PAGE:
Scottish Election 2021: Scottish Labour accused of 'largesse' and no clarity on costs

Scottish Labour has been criticised for failing to produce a fully-costed election manifesto, despite pledging to spend £4.5bn on Covid recovery.

A review of commitments made by Anas Sarwar’s party, by the Institute of Fiscal Studies, concludes the manifesto “contains an enormous number of pledges” and “largesse” but no clarity on how they would be paid for.

On NHS spending the assessment by the IFS is that despite “numerous promises and ambitions… there is no stated plan for medium- to long-term NHS funding” while on jobs it says the offer is “unprecedented in the UK” and delivering on the pledge would require a “substantial top-up to the Scottish Government’s block grant by the UK government”.

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It also criticises the party for failing to be “clear” on how it would deliver its promises on childcare and says given the “likely cost of Labour’s many spending commitments” tax rises are “inevitable”, despite Labour pledging not to raise income tax for anyone earning less than £100,000.

Anas Sarwar's manifesto has been criticised for a lack of clarity on costs.

Further it describes Labour’s plans to introduce a new payment of £159 a year for all households containing someone aged 75 or over, ostensibly to cover the cost of a TV licence, as well as benefit increases and additional payments to students and the unemployed as “largesse” and adds: "The question – left unanswered – is how they would be paid for.”

Describing the manifesto as a “strange beast”, Christine Farquharson, a senior research economist at the IFS who works on public spending, said “It’s more a plan for the next 18 months and then for the next decade or more, rather than a five-year parliamentary term.”

She added: “On a range of issues, it reflects the seeming consensus in Scottish politics: doubling the Scottish child payments, universal free school lunches for primary school aged children, and scrapping non-residential social care charges, to name a few.

“Where it stands out more is on the scale of short-term spending and longer-term ambitions. Other parties also set out short-term stimulus and recovery measures, but Labour’s dwarf them, and its one-off Jobs for Recovery scheme, guaranteeing six months of public sector employment for many of those out of work, is unprecedented in the UK.”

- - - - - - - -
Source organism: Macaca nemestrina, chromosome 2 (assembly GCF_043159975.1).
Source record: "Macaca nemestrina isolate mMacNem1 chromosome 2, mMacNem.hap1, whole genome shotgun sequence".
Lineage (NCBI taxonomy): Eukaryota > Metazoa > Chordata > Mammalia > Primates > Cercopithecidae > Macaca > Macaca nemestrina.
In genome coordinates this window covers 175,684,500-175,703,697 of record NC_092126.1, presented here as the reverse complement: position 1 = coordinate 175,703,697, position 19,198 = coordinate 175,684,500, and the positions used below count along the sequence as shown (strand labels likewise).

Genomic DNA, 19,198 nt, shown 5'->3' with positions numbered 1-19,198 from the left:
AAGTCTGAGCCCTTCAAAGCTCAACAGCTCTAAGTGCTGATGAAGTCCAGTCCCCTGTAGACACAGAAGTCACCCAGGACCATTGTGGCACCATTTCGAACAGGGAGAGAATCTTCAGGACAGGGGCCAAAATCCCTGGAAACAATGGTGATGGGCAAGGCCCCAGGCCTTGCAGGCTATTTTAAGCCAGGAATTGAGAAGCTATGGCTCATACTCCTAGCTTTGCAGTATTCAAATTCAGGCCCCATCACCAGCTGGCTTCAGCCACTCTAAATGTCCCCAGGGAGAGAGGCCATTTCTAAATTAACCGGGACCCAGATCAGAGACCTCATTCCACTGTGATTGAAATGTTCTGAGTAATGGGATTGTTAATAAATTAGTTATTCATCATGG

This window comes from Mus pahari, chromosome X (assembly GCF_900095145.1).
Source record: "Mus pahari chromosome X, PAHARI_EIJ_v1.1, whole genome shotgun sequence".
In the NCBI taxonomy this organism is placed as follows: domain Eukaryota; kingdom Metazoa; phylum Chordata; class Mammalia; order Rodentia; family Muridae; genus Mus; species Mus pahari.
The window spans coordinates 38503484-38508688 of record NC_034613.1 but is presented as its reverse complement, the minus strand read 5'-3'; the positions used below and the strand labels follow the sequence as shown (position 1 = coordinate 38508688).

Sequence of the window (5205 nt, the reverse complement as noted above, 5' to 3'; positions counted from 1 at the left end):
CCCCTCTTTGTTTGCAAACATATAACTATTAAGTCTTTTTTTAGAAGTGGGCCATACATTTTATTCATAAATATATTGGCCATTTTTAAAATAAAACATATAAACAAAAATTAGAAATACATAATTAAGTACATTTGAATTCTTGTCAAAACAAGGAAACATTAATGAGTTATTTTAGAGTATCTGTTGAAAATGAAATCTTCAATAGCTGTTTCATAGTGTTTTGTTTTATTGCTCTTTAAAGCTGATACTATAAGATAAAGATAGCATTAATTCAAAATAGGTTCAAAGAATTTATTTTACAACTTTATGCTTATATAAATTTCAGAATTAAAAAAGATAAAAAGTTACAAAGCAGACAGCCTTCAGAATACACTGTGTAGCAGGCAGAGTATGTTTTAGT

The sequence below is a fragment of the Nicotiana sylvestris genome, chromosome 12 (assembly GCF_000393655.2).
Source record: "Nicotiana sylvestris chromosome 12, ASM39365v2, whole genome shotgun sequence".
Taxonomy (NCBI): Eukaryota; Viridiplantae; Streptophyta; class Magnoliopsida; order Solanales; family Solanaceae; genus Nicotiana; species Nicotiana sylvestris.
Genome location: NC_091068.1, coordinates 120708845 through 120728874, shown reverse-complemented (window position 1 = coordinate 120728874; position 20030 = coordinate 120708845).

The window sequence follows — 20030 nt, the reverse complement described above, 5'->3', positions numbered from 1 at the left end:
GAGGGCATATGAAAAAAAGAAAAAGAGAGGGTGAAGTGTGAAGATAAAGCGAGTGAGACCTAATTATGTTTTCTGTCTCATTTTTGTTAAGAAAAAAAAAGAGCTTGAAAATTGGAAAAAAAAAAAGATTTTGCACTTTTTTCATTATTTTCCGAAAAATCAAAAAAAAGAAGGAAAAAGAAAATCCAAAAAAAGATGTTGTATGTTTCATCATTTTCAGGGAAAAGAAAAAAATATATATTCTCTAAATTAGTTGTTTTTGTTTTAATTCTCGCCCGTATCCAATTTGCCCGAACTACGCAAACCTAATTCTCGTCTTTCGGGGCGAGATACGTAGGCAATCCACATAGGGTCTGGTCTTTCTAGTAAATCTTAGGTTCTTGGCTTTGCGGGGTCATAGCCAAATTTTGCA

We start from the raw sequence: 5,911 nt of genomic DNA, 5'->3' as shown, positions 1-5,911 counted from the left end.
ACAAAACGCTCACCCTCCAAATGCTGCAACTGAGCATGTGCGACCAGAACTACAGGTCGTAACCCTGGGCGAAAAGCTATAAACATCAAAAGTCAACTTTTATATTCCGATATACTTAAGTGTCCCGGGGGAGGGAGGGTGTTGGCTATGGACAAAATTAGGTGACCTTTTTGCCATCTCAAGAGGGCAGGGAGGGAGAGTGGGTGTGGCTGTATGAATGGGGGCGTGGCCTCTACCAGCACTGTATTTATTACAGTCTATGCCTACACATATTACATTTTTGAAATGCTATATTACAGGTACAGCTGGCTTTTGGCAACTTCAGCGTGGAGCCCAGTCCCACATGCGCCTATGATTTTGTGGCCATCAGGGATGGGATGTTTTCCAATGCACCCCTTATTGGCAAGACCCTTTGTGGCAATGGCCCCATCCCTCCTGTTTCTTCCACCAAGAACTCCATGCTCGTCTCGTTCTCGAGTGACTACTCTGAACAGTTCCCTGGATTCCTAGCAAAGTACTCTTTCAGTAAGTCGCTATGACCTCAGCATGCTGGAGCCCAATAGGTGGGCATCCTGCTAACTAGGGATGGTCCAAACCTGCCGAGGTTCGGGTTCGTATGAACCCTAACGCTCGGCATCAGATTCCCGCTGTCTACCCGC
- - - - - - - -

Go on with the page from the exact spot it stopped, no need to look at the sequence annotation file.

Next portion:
Ms Farquharson said it was also “unprecedented in the UK” to eventually extend funded childcare entitlements to 50 hours a week, every week, for all children.

“This would mean, near enough, that all formal childcare is paid for by the government,” she said. “It is a mark of the scale of Labour’s promises that such a big reform doesn’t even feature as one of the party’s top pledges in the manifesto document.

“How this would all be paid for is not at all clear. The manifesto’s short-term plans exceed the Scottish Government’s unallocated funding for this year, and wouldn’t be deliverable without additional UK government funding.

"Longer-term plans would also require tax rises – not only affecting those earning over £100,000 – or a very substantial loosening of the purse strings by the UK government.”

Responding to the IFS analysis Labour’s Shadow Scottish Secretary Ian Murray said: “We are glad the IFS have acknowledged the scale and ambition of our plans – when we say Labour is focused on a national recovery, we mean it.

“The last year has seen considerable funds made available for the health crisis – we cannot afford to be timid in response. These plans are ambitious because of the scale of the task ahead.”

He added: “We funded our recovery plans within the best of our knowledge of the consequentials available. But, as with all of their budgetary processes, the SNP have not been fully transparent about what has been allocated already.

“As well as the current Covid-19 consequentials, the UK government has a significant amount of funding in reserve, some of which we expect to come to Scotland for spending by the Scottish Government.

“We will ensure every penny is spent on supporting our communities, businesses and public services in recovery and not on more constitutional division.”

However opposition parties were quick to accuse Labour of offering promises the party could not keep.

Scottish Conservative candidate for Glasgow, Annie Wells, said: “It looks like Labour have dusted off the Jeremy Corbyn playbook. The IFS are scathing in their analysis. Labour’s plans are undeliverable in the short-term and long-term, they would require enormous hidden tax hikes.

“This is a damning verdict that spells out Labour has “no sense” of how to pay for any of it – and they won’t even be honest about the tax bombshell they would force onto working families.

“The scale of their fantasy spending pledges only confirms that they are irrelevant now and they know it themselves, so they didn’t bother writing a credible and costed manifesto.”

SNP Finance Secretary Kate Forbes said there was a “blackhole” in Labour’s figures.

She added: “The manifesto Labour published today shows they are all talk and no action when it comes to recovery.

“Our NHS has endured so much throughout the pandemic and Scottish Labour cannot even commit to maintaining frontline spending over the parliament, when increased investment is going to be vital if the NHS is to be remobilised and get back on its feet.

“What Labour fail to understand is that it is not good enough to make claims about recovery if you don’t put the money in to pay for it. There is simply no substance to their campaign."

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